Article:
SAN DIEGO (AP) - San Diego sheriff's officials say a deputy shot a man after he grabbed her stun gun and fired it at her.
UT San Diego reports Thursday that the shooting happened outside an apartment complex in Vista, after deputies arrived to investigate a report of a drunken person.
Lt. Glenn Giannantonio (jon-ahn-tonio) says deputies discovered four men smoking marijuana in a laundry room and 1 of them began to fight with the deputy. She tried to use the Taser to subdue 20-year-old Anthony Fernando Garcia. He took it from her and fired it at her, but missed.
The deputy then shot Garcia, who was taken to a hospital. His condition was described only as stable.
The deputy was treated for minor injuries.
EX-LAPD DETECTIVE-WIFE DEATH
Ex-LA cop gets 20 years for wife's death in Hawaii
HONOLULU (AP) - A retired Los Angeles police detective has been sentenced to 20 years in prison in Hawaii for the 2006 beating death of his wife.
The Los Angeles Times reported Thursday that Judge Ronald Ibarra said during sentencing that 59-year-old Dan DeJarnette had done the opposite in killing his wife from what earned him a commendable career in law enforcement.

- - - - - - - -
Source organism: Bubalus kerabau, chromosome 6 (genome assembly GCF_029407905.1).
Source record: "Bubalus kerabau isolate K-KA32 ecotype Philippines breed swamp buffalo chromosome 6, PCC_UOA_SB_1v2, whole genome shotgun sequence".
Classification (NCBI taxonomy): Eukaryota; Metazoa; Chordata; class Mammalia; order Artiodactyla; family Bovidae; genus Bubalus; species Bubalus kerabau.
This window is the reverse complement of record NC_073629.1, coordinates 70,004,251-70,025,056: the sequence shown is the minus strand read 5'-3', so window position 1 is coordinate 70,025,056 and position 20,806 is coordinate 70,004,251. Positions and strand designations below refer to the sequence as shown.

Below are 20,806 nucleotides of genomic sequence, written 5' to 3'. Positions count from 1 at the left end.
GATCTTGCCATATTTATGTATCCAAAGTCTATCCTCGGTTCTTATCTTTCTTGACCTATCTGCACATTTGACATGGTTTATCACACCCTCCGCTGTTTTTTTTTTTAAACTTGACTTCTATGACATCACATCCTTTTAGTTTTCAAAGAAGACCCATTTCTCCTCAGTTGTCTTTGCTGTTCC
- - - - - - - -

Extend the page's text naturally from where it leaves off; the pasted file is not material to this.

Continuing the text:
In November 2006, DeJarnette told police he woke to find his 56-year-old wife, Yu DeJarnette, lying on a lava embankment near their Big Island home. She was pronounced dead from head trauma at a hospital.
An autopsy later revealed she had two gaping wounds from a tire iron.
DeJarnette pleaded guilty in March to manslaughter while under extreme emotional distress.
DeJarnette moved to Hawaii after his 2003 LAPD retirement.
HIGH SCHOOL SEX HAZING
Calif. students sentenced in soccer sex hazing
LA PUENTE, Calif. (AP) - Los Angeles County prosecutors say three former La Puente High School soccer players have been convicted and sentenced in the violent sexual hazing of fellow students last year.
The San Gabriel Valley Tribune reported Thursday that the teens accused of sodomizing other players with a javelin and a broken flagpole have been sentenced to probation or a few months in juvenile camp.
The teens' names haven't been released because they were minors at the time of the crimes, which took place between April and August 2012.
2 of the teens who were 17 at the time of the hazing pleaded no contest to a felony assault charge and a misdemeanor hazing charge. The third pleaded guilty to those charges.
An attorney for the victims could not immediately be reached.
2 cited for poaching abalone near Laguna Beach